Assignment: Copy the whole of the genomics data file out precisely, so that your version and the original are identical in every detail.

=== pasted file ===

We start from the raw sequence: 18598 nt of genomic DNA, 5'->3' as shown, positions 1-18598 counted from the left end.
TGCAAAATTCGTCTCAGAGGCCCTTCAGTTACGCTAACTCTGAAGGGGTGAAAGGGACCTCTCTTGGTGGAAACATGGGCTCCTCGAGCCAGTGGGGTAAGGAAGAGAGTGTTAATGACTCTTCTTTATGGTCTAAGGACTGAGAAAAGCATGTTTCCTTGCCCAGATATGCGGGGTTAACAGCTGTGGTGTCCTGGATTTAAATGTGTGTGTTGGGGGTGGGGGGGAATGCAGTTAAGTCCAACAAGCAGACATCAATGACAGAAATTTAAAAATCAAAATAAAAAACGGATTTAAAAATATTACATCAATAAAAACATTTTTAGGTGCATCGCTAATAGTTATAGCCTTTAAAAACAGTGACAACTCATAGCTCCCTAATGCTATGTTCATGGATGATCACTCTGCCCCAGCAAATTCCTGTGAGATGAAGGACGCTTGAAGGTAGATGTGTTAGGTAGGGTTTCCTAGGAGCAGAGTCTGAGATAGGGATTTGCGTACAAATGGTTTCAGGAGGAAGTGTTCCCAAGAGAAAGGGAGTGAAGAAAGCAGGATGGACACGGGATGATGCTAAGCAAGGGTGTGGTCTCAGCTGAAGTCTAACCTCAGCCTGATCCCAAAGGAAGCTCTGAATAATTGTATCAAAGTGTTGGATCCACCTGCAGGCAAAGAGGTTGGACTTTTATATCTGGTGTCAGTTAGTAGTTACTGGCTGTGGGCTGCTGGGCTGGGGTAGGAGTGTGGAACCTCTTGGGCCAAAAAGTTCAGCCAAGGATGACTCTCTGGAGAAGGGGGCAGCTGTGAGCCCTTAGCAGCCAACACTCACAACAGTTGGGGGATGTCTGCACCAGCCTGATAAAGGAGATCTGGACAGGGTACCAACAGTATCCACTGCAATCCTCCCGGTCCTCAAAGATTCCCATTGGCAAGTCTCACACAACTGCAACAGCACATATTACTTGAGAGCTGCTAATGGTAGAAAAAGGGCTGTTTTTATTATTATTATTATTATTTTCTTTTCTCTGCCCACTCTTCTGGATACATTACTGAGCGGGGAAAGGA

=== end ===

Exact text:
We start from the raw sequence: 18598 nt of genomic DNA, 5'->3' as shown, positions 1-18598 counted from the left end.
TGCAAAATTCGTCTCAGAGGCCCTTCAGTTACGCTAACTCTGAAGGGGTGAAAGGGACCTCTCTTGGTGGAAACATGGGCTCCTCGAGCCAGTGGGGTAAGGAAGAGAGTGTTAATGACTCTTCTTTATGGTCTAAGGACTGAGAAAAGCATGTTTCCTTGCCCAGATATGCGGGGTTAACAGCTGTGGTGTCCTGGATTTAAATGTGTGTGTTGGGGGTGGGGGGGAATGCAGTTAAGTCCAACAAGCAGACATCAATGACAGAAATTTAAAAATCAAAATAAAAAACGGATTTAAAAATATTACATCAATAAAAACATTTTTAGGTGCATCGCTAATAGTTATAGCCTTTAAAAACAGTGACAACTCATAGCTCCCTAATGCTATGTTCATGGATGATCACTCTGCCCCAGCAAATTCCTGTGAGATGAAGGACGCTTGAAGGTAGATGTGTTAGGTAGGGTTTCCTAGGAGCAGAGTCTGAGATAGGGATTTGCGTACAAATGGTTTCAGGAGGAAGTGTTCCCAAGAGAAAGGGAGTGAAGAAAGCAGGATGGACACGGGATGATGCTAAGCAAGGGTGTGGTCTCAGCTGAAGTCTAACCTCAGCCTGATCCCAAAGGAAGCTCTGAATAATTGTATCAAAGTGTTGGATCCACCTGCAGGCAAAGAGGTTGGACTTTTATATCTGGTGTCAGTTAGTAGTTACTGGCTGTGGGCTGCTGGGCTGGGGTAGGAGTGTGGAACCTCTTGGGCCAAAAAGTTCAGCCAAGGATGACTCTCTGGAGAAGGGGGCAGCTGTGAGCCCTTAGCAGCCAACACTCACAACAGTTGGGGGATGTCTGCACCAGCCTGATAAAGGAGATCTGGACAGGGTACCAACAGTATCCACTGCAATCCTCCCGGTCCTCAAAGATTCCCATTGGCAAGTCTCACACAACTGCAACAGCACATATTACTTGAGAGCTGCTAATGGTAGAAAAAGGGCTGTTTTTATTATTATTATTATTATTTTCTTTTCTCTGCCCACTCTTCTGGATACATTACTGAGCGGGGAAAGGA